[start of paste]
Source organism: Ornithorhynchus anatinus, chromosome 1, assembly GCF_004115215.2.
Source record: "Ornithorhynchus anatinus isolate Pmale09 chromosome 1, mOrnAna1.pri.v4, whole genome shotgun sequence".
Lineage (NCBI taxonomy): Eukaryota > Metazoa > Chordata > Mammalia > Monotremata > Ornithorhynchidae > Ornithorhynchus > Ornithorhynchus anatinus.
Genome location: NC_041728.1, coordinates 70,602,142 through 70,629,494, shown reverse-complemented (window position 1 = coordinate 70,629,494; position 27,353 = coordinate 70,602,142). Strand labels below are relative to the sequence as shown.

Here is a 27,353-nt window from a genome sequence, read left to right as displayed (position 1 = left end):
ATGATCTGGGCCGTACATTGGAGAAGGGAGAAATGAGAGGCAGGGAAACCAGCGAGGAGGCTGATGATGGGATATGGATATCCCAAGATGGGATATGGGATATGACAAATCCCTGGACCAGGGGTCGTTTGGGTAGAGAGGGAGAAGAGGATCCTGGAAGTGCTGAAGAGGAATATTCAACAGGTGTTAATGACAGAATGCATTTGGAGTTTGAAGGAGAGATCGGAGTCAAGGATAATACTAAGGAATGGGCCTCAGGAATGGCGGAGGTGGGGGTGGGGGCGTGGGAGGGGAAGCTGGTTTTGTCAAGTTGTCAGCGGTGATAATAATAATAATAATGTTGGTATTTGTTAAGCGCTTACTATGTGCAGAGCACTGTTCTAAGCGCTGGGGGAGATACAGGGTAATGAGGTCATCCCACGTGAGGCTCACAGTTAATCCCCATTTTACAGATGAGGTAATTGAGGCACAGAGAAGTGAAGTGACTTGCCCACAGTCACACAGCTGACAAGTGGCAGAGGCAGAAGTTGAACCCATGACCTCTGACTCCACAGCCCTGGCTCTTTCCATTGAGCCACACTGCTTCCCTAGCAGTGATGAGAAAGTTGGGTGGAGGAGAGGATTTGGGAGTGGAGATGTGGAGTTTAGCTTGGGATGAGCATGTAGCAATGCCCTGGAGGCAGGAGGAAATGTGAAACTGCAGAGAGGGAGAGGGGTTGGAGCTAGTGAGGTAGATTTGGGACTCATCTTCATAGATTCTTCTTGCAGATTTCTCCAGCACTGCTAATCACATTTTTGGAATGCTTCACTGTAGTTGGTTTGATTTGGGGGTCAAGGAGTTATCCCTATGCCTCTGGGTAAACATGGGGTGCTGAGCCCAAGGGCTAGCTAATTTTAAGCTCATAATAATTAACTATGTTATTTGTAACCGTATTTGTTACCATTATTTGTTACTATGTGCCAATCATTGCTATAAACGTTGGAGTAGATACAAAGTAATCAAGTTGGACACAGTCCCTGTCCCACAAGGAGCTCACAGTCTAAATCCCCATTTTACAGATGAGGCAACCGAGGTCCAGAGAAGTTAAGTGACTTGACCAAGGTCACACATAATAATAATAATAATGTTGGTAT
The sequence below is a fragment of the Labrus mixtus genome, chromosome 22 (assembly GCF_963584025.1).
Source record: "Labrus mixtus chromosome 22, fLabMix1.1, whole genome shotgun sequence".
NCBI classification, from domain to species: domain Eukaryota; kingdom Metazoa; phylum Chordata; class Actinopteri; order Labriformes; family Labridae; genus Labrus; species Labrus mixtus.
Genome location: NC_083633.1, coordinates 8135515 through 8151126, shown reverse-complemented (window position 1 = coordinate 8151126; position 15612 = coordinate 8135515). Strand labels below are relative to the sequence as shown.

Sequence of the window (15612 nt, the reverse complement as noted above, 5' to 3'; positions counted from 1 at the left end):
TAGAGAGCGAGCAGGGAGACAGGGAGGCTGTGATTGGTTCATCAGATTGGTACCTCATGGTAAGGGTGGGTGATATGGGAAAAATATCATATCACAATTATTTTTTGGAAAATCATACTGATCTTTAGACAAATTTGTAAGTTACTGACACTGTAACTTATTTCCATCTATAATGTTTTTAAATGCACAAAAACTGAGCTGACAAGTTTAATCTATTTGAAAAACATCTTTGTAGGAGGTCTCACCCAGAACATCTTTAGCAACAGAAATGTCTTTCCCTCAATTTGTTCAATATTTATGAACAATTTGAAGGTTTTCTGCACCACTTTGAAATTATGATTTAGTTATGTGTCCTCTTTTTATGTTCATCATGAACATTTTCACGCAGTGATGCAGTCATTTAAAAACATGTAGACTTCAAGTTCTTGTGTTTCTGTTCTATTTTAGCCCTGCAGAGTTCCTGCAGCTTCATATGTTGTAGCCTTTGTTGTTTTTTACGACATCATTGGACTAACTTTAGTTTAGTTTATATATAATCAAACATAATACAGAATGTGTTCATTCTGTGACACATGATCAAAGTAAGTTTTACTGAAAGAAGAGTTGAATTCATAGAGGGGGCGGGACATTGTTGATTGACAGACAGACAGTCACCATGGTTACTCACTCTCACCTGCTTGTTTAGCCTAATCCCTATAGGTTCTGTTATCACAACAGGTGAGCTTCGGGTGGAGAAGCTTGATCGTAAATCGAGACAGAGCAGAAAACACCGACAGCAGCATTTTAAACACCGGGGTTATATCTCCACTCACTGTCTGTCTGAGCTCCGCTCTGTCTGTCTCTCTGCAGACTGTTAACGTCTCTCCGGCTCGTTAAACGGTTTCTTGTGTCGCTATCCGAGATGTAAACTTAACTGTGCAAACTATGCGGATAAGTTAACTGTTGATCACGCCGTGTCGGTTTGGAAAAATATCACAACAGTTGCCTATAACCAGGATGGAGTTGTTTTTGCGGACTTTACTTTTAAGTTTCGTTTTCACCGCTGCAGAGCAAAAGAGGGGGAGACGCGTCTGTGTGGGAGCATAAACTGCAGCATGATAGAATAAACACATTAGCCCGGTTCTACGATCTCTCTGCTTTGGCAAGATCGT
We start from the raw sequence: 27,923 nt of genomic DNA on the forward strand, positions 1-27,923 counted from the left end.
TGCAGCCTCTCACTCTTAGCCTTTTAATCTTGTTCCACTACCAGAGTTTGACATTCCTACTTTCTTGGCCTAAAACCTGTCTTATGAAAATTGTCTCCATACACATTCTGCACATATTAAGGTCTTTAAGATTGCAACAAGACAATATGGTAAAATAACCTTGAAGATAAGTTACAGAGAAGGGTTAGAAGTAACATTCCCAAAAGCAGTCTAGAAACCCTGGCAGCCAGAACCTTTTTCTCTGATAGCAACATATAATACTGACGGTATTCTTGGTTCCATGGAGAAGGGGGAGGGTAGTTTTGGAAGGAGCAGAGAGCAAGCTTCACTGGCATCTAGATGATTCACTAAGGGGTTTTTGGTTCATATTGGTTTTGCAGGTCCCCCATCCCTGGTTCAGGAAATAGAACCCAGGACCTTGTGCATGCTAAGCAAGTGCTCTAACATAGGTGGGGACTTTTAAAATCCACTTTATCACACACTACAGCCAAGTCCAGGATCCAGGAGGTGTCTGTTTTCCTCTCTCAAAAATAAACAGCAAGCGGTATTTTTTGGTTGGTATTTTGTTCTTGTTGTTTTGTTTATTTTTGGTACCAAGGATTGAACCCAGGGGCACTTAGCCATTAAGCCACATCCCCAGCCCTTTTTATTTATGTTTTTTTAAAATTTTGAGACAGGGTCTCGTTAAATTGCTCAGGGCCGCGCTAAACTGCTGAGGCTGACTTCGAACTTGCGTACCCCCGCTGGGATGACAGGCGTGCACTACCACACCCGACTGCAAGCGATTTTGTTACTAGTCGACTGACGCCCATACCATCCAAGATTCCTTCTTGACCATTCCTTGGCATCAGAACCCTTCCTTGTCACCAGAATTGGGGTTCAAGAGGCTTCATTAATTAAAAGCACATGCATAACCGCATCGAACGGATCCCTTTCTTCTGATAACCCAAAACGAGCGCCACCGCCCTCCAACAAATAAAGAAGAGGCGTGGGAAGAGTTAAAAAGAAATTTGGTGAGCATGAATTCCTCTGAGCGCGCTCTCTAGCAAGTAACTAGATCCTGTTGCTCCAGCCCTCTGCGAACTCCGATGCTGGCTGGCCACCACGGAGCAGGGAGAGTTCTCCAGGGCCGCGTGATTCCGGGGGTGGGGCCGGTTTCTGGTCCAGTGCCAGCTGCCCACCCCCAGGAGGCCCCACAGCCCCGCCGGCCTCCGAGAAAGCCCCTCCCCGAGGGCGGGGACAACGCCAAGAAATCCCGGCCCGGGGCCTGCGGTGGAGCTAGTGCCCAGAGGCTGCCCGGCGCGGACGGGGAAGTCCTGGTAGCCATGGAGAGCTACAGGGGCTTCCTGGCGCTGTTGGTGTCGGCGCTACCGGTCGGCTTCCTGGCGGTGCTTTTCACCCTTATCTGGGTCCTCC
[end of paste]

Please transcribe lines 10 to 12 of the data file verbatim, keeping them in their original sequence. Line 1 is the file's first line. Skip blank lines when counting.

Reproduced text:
Genome location: NC_083633.1, coordinates 8135515 through 8151126, shown reverse-complemented (window position 1 = coordinate 8151126; position 15612 = coordinate 8135515). Strand labels below are relative to the sequence as shown.

Sequence of the window (15612 nt, the reverse complement as noted above, 5' to 3'; positions counted from 1 at the left end):
TAGAGAGCGAGCAGGGAGACAGGGAGGCTGTGATTGGTTCATCAGATTGGTACCTCATGGTAAGGGTGGGTGATATGGGAAAAATATCATATCACAATTATTTTTTGGAAAATCATACTGATCTTTAGACAAATTTGTAAGTTACTGACACTGTAACTTATTTCCATCTATAATGTTTTTAAATGCACAAAAACTGAGCTGACAAGTTTAATCTATTTGAAAAACATCTTTGTAGGAGGTCTCACCCAGAACATCTTTAGCAACAGAAATGTCTTTCCCTCAATTTGTTCAATATTTATGAACAATTTGAAGGTTTTCTGCACCACTTTGAAATTATGATTTAGTTATGTGTCCTCTTTTTATGTTCATCATGAACATTTTCACGCAGTGATGCAGTCATTTAAAAACATGTAGACTTCAAGTTCTTGTGTTTCTGTTCTATTTTAGCCCTGCAGAGTTCCTGCAGCTTCATATGTTGTAGCCTTTGTTGTTTTTTACGACATCATTGGACTAACTTTAGTTTAGTTTATATATAATCAAACATAATACAGAATGTGTTCATTCTGTGACACATGATCAAAGTAAGTTTTACTGAAAGAAGAGTTGAATTCATAGAGGGGGCGGGACATTGTTGATTGACAGACAGACAGTCACCATGGTTACTCACTCTCACCTGCTTGTTTAGCCTAATCCCTATAGGTTCTGTTATCACAACAGGTGAGCTTCGGGTGGAGAAGCTTGATCGTAAATCGAGACAGAGCAGAAAACACCGACAGCAGCATTTTAAACACCGGGGTTATATCTCCACTCACTGTCTGTCTGAGCTCCGCTCTGTCTGTCTCTCTGCAGACTGTTAACGTCTCTCCGGCTCGTTAAACGGTTTCTTGTGTCGCTATCCGAGATGTAAACTTAACTGTGCAAACTATGCGGATAAGTTAACTGTTGATCACGCCGTGTCGGTTTGGAAAAATATCACAACAGTTGCCTATAACCAGGATGGAGTTGTTTTTGCGGACTTTACTTTTAAGTTTCGTTTTCACCGCTGCAGAGCAAAAGAGGGGGAGACGCGTCTGTGTGGGAGCATAAACTGCAGCATGATAGAATAAACACATTAGCCCGGTTCTACGATCTCTCTGCTTTGGCAAGATCGT